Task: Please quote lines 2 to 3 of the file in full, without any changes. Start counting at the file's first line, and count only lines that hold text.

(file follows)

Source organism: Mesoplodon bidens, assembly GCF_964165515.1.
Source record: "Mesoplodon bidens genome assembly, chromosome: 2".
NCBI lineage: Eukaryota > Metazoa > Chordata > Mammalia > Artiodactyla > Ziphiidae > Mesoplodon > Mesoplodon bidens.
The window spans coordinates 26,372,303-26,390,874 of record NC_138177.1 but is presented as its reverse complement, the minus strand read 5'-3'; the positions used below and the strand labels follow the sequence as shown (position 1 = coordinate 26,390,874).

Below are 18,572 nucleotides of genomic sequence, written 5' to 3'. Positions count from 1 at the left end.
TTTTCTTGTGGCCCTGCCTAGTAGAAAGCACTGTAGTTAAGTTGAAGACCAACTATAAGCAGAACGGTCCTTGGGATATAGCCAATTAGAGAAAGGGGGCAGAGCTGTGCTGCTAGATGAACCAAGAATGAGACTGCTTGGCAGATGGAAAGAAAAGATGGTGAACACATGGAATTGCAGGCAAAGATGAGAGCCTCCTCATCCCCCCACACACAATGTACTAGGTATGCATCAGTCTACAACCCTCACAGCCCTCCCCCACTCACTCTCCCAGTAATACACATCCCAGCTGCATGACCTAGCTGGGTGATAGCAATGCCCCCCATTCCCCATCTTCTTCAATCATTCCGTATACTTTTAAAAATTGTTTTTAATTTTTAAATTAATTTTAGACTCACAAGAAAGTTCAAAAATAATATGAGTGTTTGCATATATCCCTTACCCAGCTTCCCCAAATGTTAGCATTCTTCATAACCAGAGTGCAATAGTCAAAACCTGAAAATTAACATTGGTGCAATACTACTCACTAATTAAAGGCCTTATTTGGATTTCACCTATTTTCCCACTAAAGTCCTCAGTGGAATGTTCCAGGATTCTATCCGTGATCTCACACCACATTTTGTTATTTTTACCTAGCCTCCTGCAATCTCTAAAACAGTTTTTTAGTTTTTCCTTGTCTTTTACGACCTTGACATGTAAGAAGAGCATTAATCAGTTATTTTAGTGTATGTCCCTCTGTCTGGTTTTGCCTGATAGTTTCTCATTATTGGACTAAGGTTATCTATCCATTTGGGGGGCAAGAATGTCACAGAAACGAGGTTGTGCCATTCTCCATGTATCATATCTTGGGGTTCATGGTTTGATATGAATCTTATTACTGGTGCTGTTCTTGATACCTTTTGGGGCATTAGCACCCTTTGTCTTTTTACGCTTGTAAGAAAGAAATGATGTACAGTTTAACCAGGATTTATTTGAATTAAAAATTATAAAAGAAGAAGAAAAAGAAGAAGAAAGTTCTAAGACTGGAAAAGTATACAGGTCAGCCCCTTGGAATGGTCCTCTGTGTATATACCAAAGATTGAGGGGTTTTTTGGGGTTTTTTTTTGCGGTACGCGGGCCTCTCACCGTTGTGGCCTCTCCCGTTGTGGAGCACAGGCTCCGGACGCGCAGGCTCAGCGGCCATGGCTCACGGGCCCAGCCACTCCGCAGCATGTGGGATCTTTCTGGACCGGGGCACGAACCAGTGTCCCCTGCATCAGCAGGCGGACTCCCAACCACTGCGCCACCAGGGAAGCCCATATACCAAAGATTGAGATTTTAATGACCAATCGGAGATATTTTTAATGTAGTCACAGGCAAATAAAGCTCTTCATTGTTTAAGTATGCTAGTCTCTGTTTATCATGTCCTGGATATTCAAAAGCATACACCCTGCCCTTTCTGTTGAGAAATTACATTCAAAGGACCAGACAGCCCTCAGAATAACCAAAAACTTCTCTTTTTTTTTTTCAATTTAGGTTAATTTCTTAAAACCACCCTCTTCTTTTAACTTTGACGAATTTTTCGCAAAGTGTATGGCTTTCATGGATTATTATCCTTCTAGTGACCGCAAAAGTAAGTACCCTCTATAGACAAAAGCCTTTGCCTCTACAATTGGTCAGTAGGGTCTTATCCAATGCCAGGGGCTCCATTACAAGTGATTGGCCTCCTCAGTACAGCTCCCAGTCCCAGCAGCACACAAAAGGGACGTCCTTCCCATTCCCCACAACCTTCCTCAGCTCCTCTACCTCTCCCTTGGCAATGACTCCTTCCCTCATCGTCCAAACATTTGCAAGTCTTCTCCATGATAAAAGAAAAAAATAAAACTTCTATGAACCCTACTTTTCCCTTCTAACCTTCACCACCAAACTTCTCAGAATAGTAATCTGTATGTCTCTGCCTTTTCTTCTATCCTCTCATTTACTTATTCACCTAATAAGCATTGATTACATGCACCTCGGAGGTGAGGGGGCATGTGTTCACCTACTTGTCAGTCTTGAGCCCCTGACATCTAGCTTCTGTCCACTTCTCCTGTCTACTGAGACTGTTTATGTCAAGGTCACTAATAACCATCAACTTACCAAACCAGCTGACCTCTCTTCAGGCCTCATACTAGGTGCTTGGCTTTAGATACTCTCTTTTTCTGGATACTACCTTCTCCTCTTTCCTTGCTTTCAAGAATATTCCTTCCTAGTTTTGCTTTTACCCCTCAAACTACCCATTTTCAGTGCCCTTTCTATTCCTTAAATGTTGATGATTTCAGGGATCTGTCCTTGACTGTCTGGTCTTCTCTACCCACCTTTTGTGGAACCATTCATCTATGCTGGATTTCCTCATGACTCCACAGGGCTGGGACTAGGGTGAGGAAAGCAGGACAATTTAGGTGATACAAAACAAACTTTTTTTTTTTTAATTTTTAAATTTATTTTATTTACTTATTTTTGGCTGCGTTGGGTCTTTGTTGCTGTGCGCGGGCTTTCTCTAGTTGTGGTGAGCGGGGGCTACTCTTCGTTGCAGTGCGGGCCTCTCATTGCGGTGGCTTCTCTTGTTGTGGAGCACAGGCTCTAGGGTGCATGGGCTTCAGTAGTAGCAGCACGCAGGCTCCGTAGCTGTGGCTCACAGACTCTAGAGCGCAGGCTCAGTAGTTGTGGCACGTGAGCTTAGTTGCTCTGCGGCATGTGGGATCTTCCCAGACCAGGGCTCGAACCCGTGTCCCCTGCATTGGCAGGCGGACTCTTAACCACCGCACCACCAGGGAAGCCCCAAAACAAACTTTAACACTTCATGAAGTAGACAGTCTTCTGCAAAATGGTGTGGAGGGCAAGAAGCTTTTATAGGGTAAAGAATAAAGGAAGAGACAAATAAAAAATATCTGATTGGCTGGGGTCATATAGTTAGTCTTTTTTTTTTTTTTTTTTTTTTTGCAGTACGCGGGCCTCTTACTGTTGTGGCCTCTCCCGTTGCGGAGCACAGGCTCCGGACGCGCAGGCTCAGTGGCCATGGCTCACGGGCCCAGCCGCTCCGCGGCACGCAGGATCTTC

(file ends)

Source record: "Mesoplodon bidens genome assembly, chromosome: 2".
NCBI lineage: Eukaryota > Metazoa > Chordata > Mammalia > Artiodactyla > Ziphiidae > Mesoplodon > Mesoplodon bidens.